Since I have no desire to argue proven physics with you, I'll just leave it at this...

The munitions engineers, ballisticians, and their research on the dynamic equivalence of water and ordnance gelatin is thorough, accurate, and supported by numerous highly correlated data.

Taken from here refering specifically to the QAS model- http://quantitativeammunitionselection.com/endorsements_-_faq

"I believe this model to be viable, logically deduced, and no more complicated than it should be for its intended purpose. It offers the armed professional a method of acquiring vital information about the performance of his/her own self-defense ammunition, shot from his/her own handgun, without the expense and complications of full-scale laboratory tests."
-Mr. Thomas Johansson, Development Engineer
CBJ Tech AB, Kungsbacka, Sweden

Although I acknowledge your right to disregard all of these works, it is of no consequence to those bodies of research and the proven methodology therein- they still remain quite valid.

:)

BSA1
November 20, 2012, 11:50 AM
While Internet discussions and really cool videos of shooting things are informative they are meaningless until you test your ammunition in your gun. It is not hard to sit up test media, (clothing, water jugs, blocks of ice, sheetrook, 2x4's), of materials you will commonly encounter in the real world.

Plus shooting things is fun.

9mmforMe
November 20, 2012, 12:02 PM
Thanks 481...impressive.

Kokapelli,
Though I agree that the gel is the standard, I think we need to consider the use of water as well. Both are useful and both still only approximate results found if an actual person were to be shot given the varied composition of the human body. Very helpful, yes...definitive, no.

Both you guys certainly know more than I, and thanks for your continued input.

otasan56
November 20, 2012, 12:05 PM
Don't forget CorBon.

481
November 20, 2012, 12:11 PM
Thanks 481...impressive.

No problem.

If you haven't read the books (Quantitative Ammunition Selection and Bullet Penetration) that I've mentioned, I recommend both of them highly.

I have also tested the 9mm Hornady 147 gr. XTP (a couple of times) and the 9mm Winchester 147 gr PDX1 in water if you wish to have a look at those test results.

Godsgunman
November 20, 2012, 12:21 PM
Alright, not sure if I'll be tarred and feathered for this or not, but I'm not a big fan of the "FBI standard testing". Sure the calibrated gelatin probably gives a decent enough representation of soft tissue penetration. For me personally that doesn't mean much. I would like to see more data with rib/bone penetration. Lets face it, if you hit where you are taught (COM) then the bullet will most likely have to penetrate sternum and/or ribs plus far enough to severly damage the heart or lungs. From the small testing that I have done personally has lead me to the conclusion that while the ideal is to have both good expansion and penetration, I lean more towards the penetration factor. I have learned through my own testing through my main carry gun that Hornady XTP for instance is not a good choice for me, great expansion but to little penetration for my likings.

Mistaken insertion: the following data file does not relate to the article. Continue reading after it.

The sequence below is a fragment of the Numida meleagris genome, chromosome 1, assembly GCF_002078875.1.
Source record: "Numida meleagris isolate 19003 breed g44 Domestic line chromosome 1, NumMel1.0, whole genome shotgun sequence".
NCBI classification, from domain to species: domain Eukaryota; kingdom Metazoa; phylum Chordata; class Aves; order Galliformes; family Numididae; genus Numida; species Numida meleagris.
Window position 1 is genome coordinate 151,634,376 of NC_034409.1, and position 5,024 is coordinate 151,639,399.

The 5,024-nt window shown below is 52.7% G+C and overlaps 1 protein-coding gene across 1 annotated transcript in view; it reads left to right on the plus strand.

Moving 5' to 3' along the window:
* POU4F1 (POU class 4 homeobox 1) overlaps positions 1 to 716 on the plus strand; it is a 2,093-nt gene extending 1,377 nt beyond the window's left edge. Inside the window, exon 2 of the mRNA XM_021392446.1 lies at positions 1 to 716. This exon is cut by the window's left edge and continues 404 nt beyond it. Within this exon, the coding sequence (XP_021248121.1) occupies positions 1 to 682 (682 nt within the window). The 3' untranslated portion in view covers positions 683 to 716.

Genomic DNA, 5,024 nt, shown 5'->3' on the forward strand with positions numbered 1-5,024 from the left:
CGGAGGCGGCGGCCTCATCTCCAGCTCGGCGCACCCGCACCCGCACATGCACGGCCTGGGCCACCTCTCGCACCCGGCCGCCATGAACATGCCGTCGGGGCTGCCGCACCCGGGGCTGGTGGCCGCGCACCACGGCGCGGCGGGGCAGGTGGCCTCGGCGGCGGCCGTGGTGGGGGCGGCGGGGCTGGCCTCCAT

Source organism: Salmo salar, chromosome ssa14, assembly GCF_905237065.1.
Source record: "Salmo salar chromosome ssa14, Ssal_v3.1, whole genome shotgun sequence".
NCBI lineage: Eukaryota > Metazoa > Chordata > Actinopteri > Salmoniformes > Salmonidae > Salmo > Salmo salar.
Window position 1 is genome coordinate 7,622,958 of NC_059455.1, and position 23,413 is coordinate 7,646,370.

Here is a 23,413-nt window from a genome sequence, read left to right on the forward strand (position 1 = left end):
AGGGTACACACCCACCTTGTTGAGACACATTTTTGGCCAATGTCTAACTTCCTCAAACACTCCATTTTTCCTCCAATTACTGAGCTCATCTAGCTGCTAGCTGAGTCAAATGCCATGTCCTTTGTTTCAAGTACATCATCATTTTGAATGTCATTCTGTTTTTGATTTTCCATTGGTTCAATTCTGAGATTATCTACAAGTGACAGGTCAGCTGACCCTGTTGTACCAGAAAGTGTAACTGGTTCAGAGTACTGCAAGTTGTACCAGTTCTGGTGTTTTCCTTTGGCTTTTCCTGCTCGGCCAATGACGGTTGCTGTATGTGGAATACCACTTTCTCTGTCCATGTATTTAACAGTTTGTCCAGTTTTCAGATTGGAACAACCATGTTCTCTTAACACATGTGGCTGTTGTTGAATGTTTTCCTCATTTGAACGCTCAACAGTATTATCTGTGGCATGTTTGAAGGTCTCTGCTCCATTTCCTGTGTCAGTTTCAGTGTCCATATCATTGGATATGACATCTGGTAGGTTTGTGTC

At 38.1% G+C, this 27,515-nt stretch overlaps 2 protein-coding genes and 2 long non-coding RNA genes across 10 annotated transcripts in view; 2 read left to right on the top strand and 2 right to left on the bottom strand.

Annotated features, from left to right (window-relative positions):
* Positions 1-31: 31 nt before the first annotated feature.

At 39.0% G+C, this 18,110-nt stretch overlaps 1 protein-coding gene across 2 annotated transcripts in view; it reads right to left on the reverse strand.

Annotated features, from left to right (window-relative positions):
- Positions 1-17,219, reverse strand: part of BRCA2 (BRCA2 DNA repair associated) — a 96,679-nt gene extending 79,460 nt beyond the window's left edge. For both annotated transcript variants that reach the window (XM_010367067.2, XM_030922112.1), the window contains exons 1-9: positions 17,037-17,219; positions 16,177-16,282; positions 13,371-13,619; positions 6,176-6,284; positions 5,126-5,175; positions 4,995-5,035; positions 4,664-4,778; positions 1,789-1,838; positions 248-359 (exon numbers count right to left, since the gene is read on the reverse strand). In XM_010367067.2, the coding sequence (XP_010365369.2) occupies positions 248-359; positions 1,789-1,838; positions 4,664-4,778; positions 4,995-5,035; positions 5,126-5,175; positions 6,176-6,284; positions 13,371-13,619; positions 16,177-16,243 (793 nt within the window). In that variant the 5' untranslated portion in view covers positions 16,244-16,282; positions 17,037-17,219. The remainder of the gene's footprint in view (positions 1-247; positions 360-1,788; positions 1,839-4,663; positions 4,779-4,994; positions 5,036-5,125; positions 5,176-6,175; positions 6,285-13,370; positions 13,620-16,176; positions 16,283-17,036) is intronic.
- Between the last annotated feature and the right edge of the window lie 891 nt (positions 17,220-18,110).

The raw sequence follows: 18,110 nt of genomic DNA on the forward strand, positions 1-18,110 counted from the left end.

The data we get from the FBI and similar tests are good for what they are worth. The best advise I can say is to do your own tests and see what works best for what you want it to accomplish with the gun you will be using it in.

mavracer
November 20, 2012, 12:25 PM
I look at it this way Winchester Ranger T series will expand consistantly through a wider range of medium and a wider range of velocity than WWWB. So no matter how often WWWB will work, Rangers will work more often.
It's not the odds that matters here it's the stakes.

mavracer
November 20, 2012, 12:28 PM
Alright, not sure if I'll be tarred and feathered for this or not, but I'm not a big fan of the "FBI standard testing". Sure the calibrated gelatin probably gives a decent enough representation of soft tissue penetration. For me personally that doesn't mean much. I would like to see more data with rib/bone penetration.
You do realize that FBI testing includes putting several other medium in front of said gel.

481
November 20, 2012, 12:38 PM
http://i1227.photobucket.com/albums/ee436/Officer481/100_2348.jpg

http://i1227.photobucket.com/albums/ee436/Officer481/100_2352.jpg

Here is the Schwartz analysis for this test:

Winchester 9mm 147 gr. PDX1 JHP v. four layers of 2 ounce cotton fabric

Recovered Projectile Data:
Average Recovered Diameter: 0.579 inch (1.634x caliber)
Retained Mass: 146.9 grains
Impact Velocity: 1006 feet per second

Predicted Performance:
Penetration Depth (S) = 34.483 centimeters (13.576 inches)
Permanent Wound Cavity Mass (MPC) = 49.902 grams (1.760 ounces)


:)

ETA: This bullet is the same bullet that Winchester loads in the Winchester Ranger 147 gr Bonded JHP (RA9B).

481
November 20, 2012, 01:04 PM
I look at it this way Winchester Ranger T series will expand consistantly through a wider range of medium and a wider range of velocity than WWWB. So no matter how often WWWB will work, Rangers will work more often.
It's not the odds that matters here it's the stakes.

mav,

Guessing that the Ranger "T" stuff appeals to you, here are the water test results of the Winchester 9mm 147 gr Ranger T-


http://i1227.photobucket.com/albums/ee436/Officer481/100_2322.jpg

http://i1227.photobucket.com/albums/ee436/Officer481/100_2324.jpg

-and the Schwartz model analysis for this test:

Winchester Ranger Talon 9mm 147 gr. JHP v. four layers of 2 ounce cotton fabric

Recovered Projectile Data:
Average Recovered Diameter: 0.497 inch (1.403x caliber)
Retained Mass: 141.4 grains
Impact Velocity: 1085 feet per second